by Terry Pratchett



128pp/£23.00/November 2012

The Compleat Ankh-Morpork

Reviewed by Steven H Silver

In 1993, Terry Pratchett wrote Ankh-Morpork, “the city which features in many of the Discworld books would have to be unmappable because I’d made it up as I went along.” The irony of this statement was that it appeared in the introduction to Stephen Briggs’s The Streets of Ankh-Morpork, a map and gazetteer of the city. Twenty years later, Pratchett and the people at the Discworld Emporium have updated the map and expanded the gazetteer to book length.

The focus of both projects is the large fold-out color map of Ankh-Morpork, with the new map providing two different views of the city, one on each side.  Essentially the same, a close examination of the map does show that over the last twenty years part of the city have seen some renovation, such as New Brickfields, which twenty years ago was the site of the Dragon's Landing Redevelopment Site. This is a nice touch since it treats Ankh-Morpork as a living, ever-changing city rather than a stagnant literary creation. Furthermore, while the earlier map named the major thoroughfares, and a few minor ones, all the streets and alleys of Ankh-Morpork now have proper names.

The book connected to the map also gives Pratchett a chance to flesh out many of the ideas he’s had for Ankh-Morpork that he hasn’t been able to work into a book.  Some of these ideas have previously appeared in other ancillary projects, such as the series of Discworld diaries that appeared n the early twenty-first century. Many of the entries, particularly for businesses, restaurants, or street names, are brief one-line jokes which don’t appear to have the ability to sustain anything longer, and are therefore appropriate for this sort of work.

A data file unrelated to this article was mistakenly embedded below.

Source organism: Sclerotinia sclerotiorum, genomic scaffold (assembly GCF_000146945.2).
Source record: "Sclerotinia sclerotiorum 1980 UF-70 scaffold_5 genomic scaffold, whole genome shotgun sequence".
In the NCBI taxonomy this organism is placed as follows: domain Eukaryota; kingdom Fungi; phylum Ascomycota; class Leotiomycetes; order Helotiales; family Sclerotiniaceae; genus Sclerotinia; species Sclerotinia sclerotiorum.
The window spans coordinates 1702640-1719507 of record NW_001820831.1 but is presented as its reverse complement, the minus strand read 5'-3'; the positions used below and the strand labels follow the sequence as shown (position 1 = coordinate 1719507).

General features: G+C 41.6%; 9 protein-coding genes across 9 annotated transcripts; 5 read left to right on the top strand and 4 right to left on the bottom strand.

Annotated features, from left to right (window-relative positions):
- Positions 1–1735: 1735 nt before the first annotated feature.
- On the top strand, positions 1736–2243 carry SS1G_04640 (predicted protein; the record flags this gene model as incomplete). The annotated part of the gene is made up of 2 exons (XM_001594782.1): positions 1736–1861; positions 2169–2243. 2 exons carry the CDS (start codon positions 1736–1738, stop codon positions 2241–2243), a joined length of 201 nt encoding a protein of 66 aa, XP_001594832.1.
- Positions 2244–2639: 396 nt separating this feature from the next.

As mentioned above, this project shows the changes in Ankh-Morpork, and this is also evident in the text, which refers to the changing reputation of such Discworld stalwarts as the Broken/Mended Drum and the Shades, neither of which are quite the same rough-and-tumble places their were when Pratchett first introduced them.

Another way the book really brings Ankh-Morpork alive is through the three walking tours of the city which are provided.  When read in conjunction with the map, it really helps bring the city together in a naturalistic manner, showing how the neighborhoods and places are related to each other and providing an inkling of the way the citizens would interact.  It is a clever idea and moves away from the idea that the map is just a way to plot out the places Pratchett has mentioned in his writing and then filling in the holes with random streets and buildings.  There is now a purpose for all of those places.

Even more than the original Streets of Ankh-Morporak, The Compleat Ankh-Morpork sets the design and location of the city in a reasonably permanent manner.  However, as Pratchett has demonstrated over the past twenty years, having Ankh-Morpork laid out on a map doesn't stifle his creativity or resourcefulness, but rather it can be used to spur new ideas as he examines the most complex of all the characters he has created for the Discworld, the Patrician's city of Ankh-Morpork.

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